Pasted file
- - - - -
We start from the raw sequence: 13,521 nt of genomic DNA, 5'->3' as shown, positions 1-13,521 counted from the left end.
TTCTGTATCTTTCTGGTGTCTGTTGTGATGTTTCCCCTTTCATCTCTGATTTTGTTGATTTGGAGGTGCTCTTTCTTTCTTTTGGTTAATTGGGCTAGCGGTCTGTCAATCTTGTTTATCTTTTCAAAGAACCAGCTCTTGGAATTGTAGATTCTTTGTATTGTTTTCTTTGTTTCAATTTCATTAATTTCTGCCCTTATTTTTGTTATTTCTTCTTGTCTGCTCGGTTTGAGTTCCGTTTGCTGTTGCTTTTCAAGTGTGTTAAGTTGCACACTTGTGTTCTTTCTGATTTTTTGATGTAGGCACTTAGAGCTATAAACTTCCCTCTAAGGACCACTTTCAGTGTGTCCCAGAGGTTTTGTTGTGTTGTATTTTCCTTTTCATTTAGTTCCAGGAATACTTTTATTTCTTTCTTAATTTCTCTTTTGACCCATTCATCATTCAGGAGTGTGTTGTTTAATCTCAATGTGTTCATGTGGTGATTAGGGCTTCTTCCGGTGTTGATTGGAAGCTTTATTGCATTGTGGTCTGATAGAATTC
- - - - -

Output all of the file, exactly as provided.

We start from the raw sequence: 13,521 nt of genomic DNA, 5'->3' as shown, positions 1-13,521 counted from the left end.
TTCTGTATCTTTCTGGTGTCTGTTGTGATGTTTCCCCTTTCATCTCTGATTTTGTTGATTTGGAGGTGCTCTTTCTTTCTTTTGGTTAATTGGGCTAGCGGTCTGTCAATCTTGTTTATCTTTTCAAAGAACCAGCTCTTGGAATTGTAGATTCTTTGTATTGTTTTCTTTGTTTCAATTTCATTAATTTCTGCCCTTATTTTTGTTATTTCTTCTTGTCTGCTCGGTTTGAGTTCCGTTTGCTGTTGCTTTTCAAGTGTGTTAAGTTGCACACTTGTGTTCTTTCTGATTTTTTGATGTAGGCACTTAGAGCTATAAACTTCCCTCTAAGGACCACTTTCAGTGTGTCCCAGAGGTTTTGTTGTGTTGTATTTTCCTTTTCATTTAGTTCCAGGAATACTTTTATTTCTTTCTTAATTTCTCTTTTGACCCATTCATCATTCAGGAGTGTGTTGTTTAATCTCAATGTGTTCATGTGGTGATTAGGGCTTCTTCCGGTGTTGATTGGAAGCTTTATTGCATTGTGGTCTGATAGAATTC